Dr. Collins was a doll. He never told us to be quiet. I think he truly enjoyed the riot that was us. I think that it really disturbed him when we ran after he’d tossed the crabs in the pot. When he found me under a bush in the dark, he looked truly sorry. He had been expecting more enthusiasm when he boiled the crabs. I can’t remember his explanation of how some things must die, but I do remember being cuddled in his arms and then being swung down onto a chair at the huge dining table. It was on the porch and only received striped light from the kitchen windows.
Dr.Collins had covered everything with newspaper and I could hear my mother asking how we should eat them. Dr.C threw down a pile of dinner knives and with the devil in his eye, he said,”Like this!” He’d grabbed one of the knives by the blade and whirled it over his head and sent it crashing down on a cooked crab. Mother sputtered,”But how will the childre…?” Dr.C handed me a knife and put the blade end in my palm and fisted it up. “Okay? Now hit it real hard!”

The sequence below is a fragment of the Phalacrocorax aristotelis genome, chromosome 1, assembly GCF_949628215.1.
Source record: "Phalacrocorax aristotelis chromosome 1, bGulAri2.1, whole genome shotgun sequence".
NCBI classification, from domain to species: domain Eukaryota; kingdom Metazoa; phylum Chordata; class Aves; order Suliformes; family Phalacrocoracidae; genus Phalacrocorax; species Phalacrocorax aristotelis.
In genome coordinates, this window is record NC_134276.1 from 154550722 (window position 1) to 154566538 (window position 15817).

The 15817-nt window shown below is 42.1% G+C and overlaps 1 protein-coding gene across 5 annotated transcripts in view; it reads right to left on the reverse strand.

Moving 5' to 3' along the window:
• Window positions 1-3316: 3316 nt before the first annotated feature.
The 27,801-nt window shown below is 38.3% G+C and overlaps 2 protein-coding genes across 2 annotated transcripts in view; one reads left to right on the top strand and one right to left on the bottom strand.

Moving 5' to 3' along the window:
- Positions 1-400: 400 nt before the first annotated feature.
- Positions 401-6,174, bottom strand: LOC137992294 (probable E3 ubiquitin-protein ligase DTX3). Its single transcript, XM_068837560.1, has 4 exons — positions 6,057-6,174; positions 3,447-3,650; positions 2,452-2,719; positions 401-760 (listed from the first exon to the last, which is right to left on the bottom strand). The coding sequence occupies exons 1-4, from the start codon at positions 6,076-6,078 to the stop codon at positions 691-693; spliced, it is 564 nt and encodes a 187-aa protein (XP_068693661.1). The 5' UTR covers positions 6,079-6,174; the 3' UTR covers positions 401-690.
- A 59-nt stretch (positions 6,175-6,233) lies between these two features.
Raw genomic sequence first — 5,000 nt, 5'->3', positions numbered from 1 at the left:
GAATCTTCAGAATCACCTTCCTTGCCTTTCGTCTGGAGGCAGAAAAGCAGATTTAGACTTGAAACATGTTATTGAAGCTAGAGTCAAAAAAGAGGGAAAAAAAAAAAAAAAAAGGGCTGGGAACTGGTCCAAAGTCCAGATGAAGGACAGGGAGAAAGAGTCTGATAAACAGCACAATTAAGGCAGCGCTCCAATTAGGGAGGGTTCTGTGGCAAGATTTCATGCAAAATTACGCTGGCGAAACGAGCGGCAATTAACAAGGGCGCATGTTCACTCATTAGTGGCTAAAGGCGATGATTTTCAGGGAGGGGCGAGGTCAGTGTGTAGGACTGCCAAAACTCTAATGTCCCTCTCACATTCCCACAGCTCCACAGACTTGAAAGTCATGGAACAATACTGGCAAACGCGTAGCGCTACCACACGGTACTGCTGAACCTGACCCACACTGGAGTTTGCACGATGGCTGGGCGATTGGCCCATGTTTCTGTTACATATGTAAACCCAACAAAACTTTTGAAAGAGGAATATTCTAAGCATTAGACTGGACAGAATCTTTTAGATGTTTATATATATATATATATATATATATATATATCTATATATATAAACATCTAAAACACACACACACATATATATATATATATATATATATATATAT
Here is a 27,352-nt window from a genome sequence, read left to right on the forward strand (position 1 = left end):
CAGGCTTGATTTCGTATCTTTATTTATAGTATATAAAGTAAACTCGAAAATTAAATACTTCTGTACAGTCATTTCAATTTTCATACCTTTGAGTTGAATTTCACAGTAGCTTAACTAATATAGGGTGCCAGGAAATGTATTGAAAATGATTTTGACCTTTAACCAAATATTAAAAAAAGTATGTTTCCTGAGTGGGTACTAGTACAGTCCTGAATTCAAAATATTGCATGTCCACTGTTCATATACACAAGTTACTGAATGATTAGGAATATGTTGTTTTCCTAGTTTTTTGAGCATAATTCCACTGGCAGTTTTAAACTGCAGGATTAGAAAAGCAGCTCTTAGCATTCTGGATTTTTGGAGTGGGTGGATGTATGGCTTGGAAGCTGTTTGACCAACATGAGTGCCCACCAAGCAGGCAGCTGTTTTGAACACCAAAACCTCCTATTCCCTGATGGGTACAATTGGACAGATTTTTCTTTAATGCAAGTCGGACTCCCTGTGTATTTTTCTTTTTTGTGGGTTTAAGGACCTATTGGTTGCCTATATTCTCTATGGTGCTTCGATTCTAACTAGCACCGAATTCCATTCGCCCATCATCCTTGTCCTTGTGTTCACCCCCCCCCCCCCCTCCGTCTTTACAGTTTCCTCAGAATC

I’ve never forgotten that dinner. We bashed those crabs with a gusto that only strictly brought up children let out of Manners Prison know. Dr. Collins was my first crush. He fed me fancy crab dinner, rescued me from fear in the darkness and kindly explained the confusing concept of in the midst of life we are in death. My Knight in Shining Madras. I think I was 4.